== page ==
Suicide Squad Meets Fight Club: David Ayer Encouraged Fist Fighting During Rehearsals
I want you to hit me as hard as you can.
David Ayer, who directed Suicide Squad, explained some of the backstage and behind-the-scenes traditions they created while filming the ensemble action flick. One in particular stood out: the cast punched each other during rehearsals. In what sounds like a page torn right out of Fight Club, Ayer explained the punching ritual, saying, “It wasn’t a normal rehearsal, we’d talk about their lives, their history, and really got them to open up as people to each other. I also had them fight. I had them fight each other. You learn a lot about who a person really is when you punch them in the face. It gets rid of a lot of the actor stuff.”
Going the Tyler Durden route was something I never really thought would work for actors, but if Ayer says it worked then I guess it worked. You are not your designer jeans, indeed. It kind of makes sense, I suppose, as this would be almost like coming full circle for Jared Leto, whose Fight Club character was a… “decorated” (read: bruised) member of Project Mayhem.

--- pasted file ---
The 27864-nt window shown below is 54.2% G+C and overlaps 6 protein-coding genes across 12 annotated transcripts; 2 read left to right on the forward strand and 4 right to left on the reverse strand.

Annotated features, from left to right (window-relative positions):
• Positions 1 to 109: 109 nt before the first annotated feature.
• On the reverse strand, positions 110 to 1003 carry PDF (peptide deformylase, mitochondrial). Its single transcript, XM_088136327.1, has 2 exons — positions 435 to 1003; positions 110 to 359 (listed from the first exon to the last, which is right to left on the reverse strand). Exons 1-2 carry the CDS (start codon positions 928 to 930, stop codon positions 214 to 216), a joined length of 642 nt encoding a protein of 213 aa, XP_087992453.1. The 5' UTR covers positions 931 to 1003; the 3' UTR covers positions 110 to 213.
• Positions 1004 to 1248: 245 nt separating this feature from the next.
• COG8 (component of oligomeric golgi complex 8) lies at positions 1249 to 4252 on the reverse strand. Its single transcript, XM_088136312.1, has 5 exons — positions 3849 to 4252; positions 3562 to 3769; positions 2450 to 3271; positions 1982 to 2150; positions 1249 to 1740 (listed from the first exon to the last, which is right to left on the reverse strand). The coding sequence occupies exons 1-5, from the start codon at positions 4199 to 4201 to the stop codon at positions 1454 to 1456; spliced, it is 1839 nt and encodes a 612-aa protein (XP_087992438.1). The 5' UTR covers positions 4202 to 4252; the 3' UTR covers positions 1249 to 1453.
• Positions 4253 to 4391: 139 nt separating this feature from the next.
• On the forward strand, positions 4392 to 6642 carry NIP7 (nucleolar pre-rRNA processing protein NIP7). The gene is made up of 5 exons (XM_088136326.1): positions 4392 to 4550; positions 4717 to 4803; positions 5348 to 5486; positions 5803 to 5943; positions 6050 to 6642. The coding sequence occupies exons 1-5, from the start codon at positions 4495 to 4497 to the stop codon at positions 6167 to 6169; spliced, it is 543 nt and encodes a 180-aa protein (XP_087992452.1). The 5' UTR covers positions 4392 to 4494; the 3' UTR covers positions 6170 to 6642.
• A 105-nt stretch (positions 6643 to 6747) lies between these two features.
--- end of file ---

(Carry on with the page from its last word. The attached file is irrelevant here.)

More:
Speaking of ego death, we’ve touched on Leto’s method acting style, especially with regards to how he’s tackled the role of the Joker—or, “Mr. J” as he had people refer to him during a series of press interviews. Apparently that method also extended elsewhere, as costume designer Rene Fontana described what it was like working with
Leto Smiley Mr. J. She said, “When we first met him, he said — look girls, I’m going to be pretty intense, I’m going to be the Joker when I come for fittings. Sometimes he tried to terrify us, but we’re strong women. He was growling at us, and we’d play back.”
Good on them for playing back at that. I’d really love to hear those stories.
The full story of Yahoo! Movies’ set visit is well worth a read, as it describes what it was like wandering around during a day of active filming. If the accounts of actor camaraderie can translate over to the on-screen things, then perhaps there’s a very fun Suicide Squad film just around the corner. Here’s hoping, eh?
—The Mary Sue has a strict comment policy that forbids, but is not limited to, personal insults toward anyone, hate speech, and trolling.—